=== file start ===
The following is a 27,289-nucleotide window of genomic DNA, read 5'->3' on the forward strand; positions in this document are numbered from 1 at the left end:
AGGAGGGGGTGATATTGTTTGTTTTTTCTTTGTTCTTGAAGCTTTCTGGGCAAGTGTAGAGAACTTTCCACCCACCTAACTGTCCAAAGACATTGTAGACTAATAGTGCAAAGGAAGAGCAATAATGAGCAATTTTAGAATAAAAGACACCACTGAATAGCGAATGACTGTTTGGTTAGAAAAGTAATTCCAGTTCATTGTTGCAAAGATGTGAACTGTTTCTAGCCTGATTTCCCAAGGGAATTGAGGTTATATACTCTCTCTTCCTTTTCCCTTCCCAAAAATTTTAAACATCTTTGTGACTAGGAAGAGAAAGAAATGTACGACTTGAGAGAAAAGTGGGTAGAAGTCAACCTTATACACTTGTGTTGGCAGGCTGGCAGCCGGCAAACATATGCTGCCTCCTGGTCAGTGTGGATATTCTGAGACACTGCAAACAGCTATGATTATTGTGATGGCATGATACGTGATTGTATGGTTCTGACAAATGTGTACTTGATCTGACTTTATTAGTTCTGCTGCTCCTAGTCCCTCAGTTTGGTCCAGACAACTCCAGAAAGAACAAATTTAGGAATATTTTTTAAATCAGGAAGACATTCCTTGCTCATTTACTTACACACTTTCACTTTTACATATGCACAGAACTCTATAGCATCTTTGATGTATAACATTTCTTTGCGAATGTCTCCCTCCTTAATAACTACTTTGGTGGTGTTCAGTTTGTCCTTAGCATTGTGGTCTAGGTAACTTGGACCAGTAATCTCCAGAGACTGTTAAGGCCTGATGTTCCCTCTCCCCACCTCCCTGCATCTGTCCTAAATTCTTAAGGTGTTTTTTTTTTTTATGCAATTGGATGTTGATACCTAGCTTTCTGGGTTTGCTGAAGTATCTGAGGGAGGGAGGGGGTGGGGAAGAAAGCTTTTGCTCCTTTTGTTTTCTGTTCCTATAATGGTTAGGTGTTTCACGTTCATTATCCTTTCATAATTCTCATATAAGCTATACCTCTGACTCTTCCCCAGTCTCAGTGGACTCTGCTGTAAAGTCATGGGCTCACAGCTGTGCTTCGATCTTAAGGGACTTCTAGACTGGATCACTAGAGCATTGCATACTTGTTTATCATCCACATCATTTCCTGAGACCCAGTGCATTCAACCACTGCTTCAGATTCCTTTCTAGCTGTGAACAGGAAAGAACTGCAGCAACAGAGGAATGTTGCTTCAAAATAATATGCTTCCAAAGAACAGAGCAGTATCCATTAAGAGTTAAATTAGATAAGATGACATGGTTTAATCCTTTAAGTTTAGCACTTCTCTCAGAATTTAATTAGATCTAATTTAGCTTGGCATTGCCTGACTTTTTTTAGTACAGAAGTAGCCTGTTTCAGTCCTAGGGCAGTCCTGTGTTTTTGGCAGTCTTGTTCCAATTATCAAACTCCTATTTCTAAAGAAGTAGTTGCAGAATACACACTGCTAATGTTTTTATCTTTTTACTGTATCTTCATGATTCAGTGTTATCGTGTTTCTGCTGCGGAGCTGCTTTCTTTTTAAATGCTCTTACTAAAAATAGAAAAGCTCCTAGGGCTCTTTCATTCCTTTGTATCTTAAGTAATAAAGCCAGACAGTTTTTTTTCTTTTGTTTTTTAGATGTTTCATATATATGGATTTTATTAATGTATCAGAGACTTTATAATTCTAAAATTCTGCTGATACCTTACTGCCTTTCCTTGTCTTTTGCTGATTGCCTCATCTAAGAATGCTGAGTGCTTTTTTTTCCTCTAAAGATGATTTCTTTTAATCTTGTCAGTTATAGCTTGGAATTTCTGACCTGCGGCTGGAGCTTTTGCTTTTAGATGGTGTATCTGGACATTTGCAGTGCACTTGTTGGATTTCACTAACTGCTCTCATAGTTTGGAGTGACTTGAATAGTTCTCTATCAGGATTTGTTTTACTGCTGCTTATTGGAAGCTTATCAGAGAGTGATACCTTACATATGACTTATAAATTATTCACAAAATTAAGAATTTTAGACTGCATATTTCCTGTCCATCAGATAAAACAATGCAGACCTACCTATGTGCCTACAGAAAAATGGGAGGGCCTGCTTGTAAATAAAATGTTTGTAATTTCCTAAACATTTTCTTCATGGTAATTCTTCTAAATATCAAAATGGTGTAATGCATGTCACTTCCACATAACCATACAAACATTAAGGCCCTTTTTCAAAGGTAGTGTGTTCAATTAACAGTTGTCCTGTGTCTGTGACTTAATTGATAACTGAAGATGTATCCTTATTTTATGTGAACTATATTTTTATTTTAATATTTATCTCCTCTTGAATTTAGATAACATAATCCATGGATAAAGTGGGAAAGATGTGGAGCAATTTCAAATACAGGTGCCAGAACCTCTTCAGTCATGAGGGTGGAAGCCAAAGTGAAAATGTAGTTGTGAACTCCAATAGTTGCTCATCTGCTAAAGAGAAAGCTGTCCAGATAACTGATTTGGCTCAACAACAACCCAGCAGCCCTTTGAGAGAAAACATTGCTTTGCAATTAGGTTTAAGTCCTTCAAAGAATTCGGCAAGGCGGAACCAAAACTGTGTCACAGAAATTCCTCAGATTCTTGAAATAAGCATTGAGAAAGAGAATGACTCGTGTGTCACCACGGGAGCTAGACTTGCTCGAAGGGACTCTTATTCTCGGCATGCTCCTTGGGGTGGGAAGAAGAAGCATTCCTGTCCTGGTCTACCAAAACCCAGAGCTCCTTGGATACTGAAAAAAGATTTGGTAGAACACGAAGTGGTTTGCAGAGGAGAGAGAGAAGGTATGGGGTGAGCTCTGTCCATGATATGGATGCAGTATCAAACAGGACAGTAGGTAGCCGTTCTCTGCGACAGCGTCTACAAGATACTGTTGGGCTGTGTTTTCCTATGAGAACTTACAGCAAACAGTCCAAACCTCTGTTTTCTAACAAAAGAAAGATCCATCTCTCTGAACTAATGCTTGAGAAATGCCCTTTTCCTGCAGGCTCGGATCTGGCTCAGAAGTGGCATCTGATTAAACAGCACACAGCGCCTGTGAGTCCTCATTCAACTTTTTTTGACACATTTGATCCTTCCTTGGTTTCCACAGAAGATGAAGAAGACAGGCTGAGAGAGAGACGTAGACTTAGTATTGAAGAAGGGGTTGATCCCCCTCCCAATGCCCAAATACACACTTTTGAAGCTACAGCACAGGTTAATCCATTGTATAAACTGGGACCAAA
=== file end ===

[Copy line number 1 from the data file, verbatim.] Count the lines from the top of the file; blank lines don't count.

The following is a 27,289-nucleotide window of genomic DNA, read 5'->3' on the forward strand; positions in this document are numbered from 1 at the left end: